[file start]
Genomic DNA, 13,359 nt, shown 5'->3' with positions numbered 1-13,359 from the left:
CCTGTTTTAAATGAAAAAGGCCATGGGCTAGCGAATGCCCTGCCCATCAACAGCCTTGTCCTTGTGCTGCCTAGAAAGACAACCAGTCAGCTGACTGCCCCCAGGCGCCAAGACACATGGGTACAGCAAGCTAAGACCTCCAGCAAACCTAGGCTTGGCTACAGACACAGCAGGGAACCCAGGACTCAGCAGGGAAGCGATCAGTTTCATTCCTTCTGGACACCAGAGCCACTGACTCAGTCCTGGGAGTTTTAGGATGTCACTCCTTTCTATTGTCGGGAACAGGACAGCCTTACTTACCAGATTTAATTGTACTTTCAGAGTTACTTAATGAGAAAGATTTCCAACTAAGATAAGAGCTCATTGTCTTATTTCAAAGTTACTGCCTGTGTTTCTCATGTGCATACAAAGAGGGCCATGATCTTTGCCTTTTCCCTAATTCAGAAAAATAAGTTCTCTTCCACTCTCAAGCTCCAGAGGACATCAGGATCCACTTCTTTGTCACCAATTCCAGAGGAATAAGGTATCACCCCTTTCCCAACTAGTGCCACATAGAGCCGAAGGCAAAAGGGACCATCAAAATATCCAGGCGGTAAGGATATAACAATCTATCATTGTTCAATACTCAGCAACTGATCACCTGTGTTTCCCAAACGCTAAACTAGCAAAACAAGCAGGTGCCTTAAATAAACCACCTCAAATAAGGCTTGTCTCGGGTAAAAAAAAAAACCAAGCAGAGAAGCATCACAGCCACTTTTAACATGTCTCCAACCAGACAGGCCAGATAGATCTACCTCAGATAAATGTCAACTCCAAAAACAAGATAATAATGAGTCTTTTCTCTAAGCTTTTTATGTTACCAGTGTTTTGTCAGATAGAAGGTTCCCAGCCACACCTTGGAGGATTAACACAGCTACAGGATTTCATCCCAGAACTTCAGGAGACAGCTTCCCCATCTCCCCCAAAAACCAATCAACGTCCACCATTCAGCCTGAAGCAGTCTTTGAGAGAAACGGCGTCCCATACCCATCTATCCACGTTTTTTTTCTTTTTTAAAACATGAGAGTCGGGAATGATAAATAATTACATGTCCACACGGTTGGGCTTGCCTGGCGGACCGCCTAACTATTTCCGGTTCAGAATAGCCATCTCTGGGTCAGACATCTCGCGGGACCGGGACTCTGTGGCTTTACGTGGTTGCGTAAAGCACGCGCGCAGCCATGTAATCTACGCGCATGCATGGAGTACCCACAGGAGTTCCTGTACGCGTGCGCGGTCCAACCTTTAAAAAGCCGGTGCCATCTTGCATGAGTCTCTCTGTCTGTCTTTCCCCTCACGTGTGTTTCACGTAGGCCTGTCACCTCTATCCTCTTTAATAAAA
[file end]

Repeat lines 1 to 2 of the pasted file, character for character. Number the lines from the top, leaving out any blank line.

Genomic DNA, 13,359 nt, shown 5'->3' with positions numbered 1-13,359 from the left:
CCTGTTTTAAATGAAAAAGGCCATGGGCTAGCGAATGCCCTGCCCATCAACAGCCTTGTCCTTGTGCTGCCTAGAAAGACAACCAGTCAGCTGACTGCCCCCAGGCGCCAAGACACATGGGTACAGCAAGCTAAGACCTCCAGCAAACCTAGGCTTGGCTACAGACACAGCAGGGAACCCAGGACTCAGCAGGGAAGCGATCAGTTTCATTCCTTCTGGACACCAGAGCCACTGACTCAGTCCTGGGAGTTTTAGGATGTCACTCCTTTCTATTGTCGGGAACAGGACAGCCTTACTTACCAGATTTAATTGTACTTTCAGAGTTACTTAATGAGAAAGATTTCCAACTAAGATAAGAGCTCATTGTCTTATTTCAAAGTTACTGCCTGTGTTTCTCATGTGCATACAAAGAGGGCCATGATCTTTGCCTTTTCCCTAATTCAGAAAAATAAGTTCTCTTCCACTCTCAAGCTCCAGAGGACATCAGGATCCACTTCTTTGTCACCAATTCCAGAGGAATAAGGTATCACCCCTTTCCCAACTAGTGCCACATAGAGCCGAAGGCAAAAGGGACCATCAAAATATCCAGGCGGTAAGGATATAACAATCTATCATTGTTCAATACTCAGCAACTGATCACCTGTGTTTCCCAAACGCTAAACTAGCAAAACAAGCAGGTGCCTTAAATAAACCACCTCAAATAAGGCTTGTCTCGGGTAAAAAAAAAAACCAAGCAGAGAAGCATCACAGCCACTTTTAACATGTCTCCAACCAGACAGGCCAGATAGATCTACCTCAGATAAATGTCAACTCCAAAAACAAGATAATAATGAGTCTTTTCTCTAAGCTTTTTATGTTACCAGTGTTTTGTCAGATAGAAGGTTCCCAGCCACACCTTGGAGGATTAACACAGCTACAGGATTTCATCCCAGAACTTCAGGAGACAGCTTCCCCATCTCCCCCAAAAACCAATCAACGTCCACCATTCAGCCTGAAGCAGTCTTTGAGAGAAACGGCGTCCCATACCCATCTATCCACGTTTTTTTTCTTTTTTAAAACATGAGAGTCGGGAATGATAAATAATTACATGTCCACACGGTTGGGCTTGCCTGGCGGACCGCCTAACTATTTCCGGTTCAGAATAGCCATCTCTGGGTCAGACATCTCGCGGGACCGGGACTCTGTGGCTTTACGTGGTTGCGTAAAGCACGCGCGCAGCCATGTAATCTACGCGCATGCATGGAGTACCCACAGGAGTTCCTGTACGCGTGCGCGGTCCAACCTTTAAAAAGCCGGTGCCATCTTGCATGAGTCTCTCTGTCTGTCTTTCCCCTCACGTGTGTTTCACGTAGGCCTGTCACCTCTATCCTCTTTAATAAAA